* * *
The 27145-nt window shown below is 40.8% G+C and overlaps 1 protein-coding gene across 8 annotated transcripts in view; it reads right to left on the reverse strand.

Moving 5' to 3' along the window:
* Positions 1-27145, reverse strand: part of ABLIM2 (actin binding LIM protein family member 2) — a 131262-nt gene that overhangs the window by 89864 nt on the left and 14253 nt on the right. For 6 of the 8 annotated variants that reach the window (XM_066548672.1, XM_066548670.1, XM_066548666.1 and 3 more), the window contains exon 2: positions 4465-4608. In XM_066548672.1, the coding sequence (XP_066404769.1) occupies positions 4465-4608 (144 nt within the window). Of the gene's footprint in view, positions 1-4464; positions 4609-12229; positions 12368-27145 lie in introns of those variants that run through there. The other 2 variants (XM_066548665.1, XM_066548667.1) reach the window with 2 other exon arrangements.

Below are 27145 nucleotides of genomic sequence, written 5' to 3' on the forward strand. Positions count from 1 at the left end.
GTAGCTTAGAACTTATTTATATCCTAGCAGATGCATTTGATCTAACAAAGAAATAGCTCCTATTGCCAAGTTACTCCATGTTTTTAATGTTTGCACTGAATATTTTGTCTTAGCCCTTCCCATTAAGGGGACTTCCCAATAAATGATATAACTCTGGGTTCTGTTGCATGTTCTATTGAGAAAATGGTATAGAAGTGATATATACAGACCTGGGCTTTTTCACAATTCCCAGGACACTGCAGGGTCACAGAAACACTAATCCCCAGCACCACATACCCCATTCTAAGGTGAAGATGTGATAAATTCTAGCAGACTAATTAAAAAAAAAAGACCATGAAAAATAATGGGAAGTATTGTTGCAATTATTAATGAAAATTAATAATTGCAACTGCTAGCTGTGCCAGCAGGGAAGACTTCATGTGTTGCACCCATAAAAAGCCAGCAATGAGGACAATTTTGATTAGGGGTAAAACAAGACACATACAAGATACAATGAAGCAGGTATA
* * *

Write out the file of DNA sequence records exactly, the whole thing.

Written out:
The 27145-nt window shown below is 40.8% G+C and overlaps 1 protein-coding gene across 8 annotated transcripts in view; it reads right to left on the reverse strand.

Moving 5' to 3' along the window:
* Positions 1-27145, reverse strand: part of ABLIM2 (actin binding LIM protein family member 2) — a 131262-nt gene that overhangs the window by 89864 nt on the left and 14253 nt on the right. For 6 of the 8 annotated variants that reach the window (XM_066548672.1, XM_066548670.1, XM_066548666.1 and 3 more), the window contains exon 2: positions 4465-4608. In XM_066548672.1, the coding sequence (XP_066404769.1) occupies positions 4465-4608 (144 nt within the window). Of the gene's footprint in view, positions 1-4464; positions 4609-12229; positions 12368-27145 lie in introns of those variants that run through there. The other 2 variants (XM_066548665.1, XM_066548667.1) reach the window with 2 other exon arrangements.

Below are 27145 nucleotides of genomic sequence, written 5' to 3' on the forward strand. Positions count from 1 at the left end.
GTAGCTTAGAACTTATTTATATCCTAGCAGATGCATTTGATCTAACAAAGAAATAGCTCCTATTGCCAAGTTACTCCATGTTTTTAATGTTTGCACTGAATATTTTGTCTTAGCCCTTCCCATTAAGGGGACTTCCCAATAAATGATATAACTCTGGGTTCTGTTGCATGTTCTATTGAGAAAATGGTATAGAAGTGATATATACAGACCTGGGCTTTTTCACAATTCCCAGGACACTGCAGGGTCACAGAAACACTAATCCCCAGCACCACATACCCCATTCTAAGGTGAAGATGTGATAAATTCTAGCAGACTAATTAAAAAAAAAAGACCATGAAAAATAATGGGAAGTATTGTTGCAATTATTAATGAAAATTAATAATTGCAACTGCTAGCTGTGCCAGCAGGGAAGACTTCATGTGTTGCACCCATAAAAAGCCAGCAATGAGGACAATTTTGATTAGGGGTAAAACAAGACACATACAAGATACAATGAAGCAGGTATA